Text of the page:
Virginia Governor Ralph Northam apologized on Friday for a photograph on his 1984 medical school yearbook page showing two people at a party in racist garb, one smiling and in blackface and standing next to someone in a Ku Klux Klan costume.
Northam, a Democrat, in his statement of apology indicated that he was one of the people in the photo, but did not state which one. His spokeswoman did not immediately respond to requests for comment.
“I am deeply sorry for the decision I made to appear as I did in this photo and for the hurt that decision caused then and now,” Northam said in the statement.
“This behavior is not in keeping with who I am today and the values I have fought for throughout my career in the military, in medicine, and in public service. But I want to be clear, I understand how this decision shakes Virginians’ faith in that commitment.”
The Virginia-Pilot on its website said it obtained a copy of the photo from the Eastern Virginia Medical School library.
Northam said it would take time and effort to heal the damage.
“The first step is to offer my sincerest apology and to state my absolute commitment to living up to the expectations Virginians set for me when they elected me to be their Governor.”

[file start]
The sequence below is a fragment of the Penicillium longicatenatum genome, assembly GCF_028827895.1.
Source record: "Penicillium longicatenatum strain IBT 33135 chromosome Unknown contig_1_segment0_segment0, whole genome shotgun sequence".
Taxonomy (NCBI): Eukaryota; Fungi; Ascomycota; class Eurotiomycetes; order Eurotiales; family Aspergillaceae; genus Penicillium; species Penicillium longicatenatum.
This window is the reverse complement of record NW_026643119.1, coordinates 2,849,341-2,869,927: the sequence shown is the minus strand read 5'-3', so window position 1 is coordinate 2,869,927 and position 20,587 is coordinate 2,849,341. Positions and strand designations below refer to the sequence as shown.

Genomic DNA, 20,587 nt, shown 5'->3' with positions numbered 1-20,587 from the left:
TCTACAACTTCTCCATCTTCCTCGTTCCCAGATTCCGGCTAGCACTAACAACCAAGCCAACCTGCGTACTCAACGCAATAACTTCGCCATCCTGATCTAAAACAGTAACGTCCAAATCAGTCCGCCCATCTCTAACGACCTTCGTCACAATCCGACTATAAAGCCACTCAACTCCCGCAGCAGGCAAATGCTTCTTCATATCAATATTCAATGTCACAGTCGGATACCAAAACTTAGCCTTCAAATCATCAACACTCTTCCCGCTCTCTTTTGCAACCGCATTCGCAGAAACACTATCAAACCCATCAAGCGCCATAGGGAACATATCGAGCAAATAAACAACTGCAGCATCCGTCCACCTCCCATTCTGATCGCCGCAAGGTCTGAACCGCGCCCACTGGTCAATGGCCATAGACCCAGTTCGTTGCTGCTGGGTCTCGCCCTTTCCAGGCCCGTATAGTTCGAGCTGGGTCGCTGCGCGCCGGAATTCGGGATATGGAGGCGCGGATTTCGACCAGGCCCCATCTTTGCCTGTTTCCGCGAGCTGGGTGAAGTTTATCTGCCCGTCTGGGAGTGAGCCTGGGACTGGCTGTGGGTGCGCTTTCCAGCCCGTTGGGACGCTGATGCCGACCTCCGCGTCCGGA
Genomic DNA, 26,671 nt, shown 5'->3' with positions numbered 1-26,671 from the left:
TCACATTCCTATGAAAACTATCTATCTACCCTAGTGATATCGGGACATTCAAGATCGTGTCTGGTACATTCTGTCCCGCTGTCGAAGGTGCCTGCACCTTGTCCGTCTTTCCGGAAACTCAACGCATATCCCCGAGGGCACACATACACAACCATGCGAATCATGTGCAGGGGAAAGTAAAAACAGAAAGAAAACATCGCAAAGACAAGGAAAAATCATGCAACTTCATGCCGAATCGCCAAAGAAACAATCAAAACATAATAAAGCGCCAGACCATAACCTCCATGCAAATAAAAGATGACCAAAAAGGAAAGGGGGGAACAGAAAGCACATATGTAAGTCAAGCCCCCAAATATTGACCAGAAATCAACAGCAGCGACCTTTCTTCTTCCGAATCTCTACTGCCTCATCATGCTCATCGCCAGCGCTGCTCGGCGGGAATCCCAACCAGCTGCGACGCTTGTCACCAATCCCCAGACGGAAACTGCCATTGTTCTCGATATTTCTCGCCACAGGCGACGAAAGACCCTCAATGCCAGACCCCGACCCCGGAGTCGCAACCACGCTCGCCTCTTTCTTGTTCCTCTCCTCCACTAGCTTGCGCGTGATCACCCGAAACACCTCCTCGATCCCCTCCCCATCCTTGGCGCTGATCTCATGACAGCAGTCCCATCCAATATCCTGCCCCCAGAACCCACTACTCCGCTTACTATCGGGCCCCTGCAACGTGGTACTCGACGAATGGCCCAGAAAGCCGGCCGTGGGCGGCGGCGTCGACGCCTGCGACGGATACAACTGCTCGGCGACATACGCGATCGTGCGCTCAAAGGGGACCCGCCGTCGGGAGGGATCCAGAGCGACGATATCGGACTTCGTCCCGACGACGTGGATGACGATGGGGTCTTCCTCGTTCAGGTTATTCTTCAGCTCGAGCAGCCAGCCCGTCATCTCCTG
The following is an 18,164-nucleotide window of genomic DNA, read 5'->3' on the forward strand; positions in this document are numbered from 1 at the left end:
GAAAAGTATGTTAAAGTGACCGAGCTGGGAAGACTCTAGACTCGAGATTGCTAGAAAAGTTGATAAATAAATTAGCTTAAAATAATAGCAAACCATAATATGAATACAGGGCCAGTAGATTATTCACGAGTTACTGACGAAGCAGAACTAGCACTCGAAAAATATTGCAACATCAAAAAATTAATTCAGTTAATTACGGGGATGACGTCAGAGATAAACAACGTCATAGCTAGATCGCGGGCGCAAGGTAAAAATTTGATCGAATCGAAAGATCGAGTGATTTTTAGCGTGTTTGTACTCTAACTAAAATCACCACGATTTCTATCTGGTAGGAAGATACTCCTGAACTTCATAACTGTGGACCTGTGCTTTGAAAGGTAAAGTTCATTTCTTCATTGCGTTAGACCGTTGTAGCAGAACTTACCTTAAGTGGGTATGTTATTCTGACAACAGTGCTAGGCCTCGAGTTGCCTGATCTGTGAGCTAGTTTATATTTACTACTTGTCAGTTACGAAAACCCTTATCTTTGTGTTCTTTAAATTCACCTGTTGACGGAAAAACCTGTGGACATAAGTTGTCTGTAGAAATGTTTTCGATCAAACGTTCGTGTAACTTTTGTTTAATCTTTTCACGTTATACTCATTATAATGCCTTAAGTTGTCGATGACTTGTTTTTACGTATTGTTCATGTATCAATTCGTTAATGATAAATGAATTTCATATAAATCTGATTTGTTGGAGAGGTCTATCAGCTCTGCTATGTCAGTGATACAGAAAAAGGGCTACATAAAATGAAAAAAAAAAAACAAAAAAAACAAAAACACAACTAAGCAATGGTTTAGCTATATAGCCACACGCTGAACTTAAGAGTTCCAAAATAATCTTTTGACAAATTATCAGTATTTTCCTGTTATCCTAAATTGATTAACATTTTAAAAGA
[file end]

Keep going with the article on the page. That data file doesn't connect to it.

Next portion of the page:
Northam, a pediatric neurologist, graduated from Norfolk medical school in 1984 and did his undergraduate work at Virginia Military Institute.
The statement capped a tough week for the governor after Republicans accused him of advocating infanticide in response to comments Northam made defending a bill that would have lifted restrictions on later-term abortions.
Northam was elected Virginia governor in 2017 after spending the previous decade in Virginia’s state legislature as a senator.
(Reporting by Bill Tarrant and Alex Dobuzinskis in Los Angeles; Editing by Leslie Adler)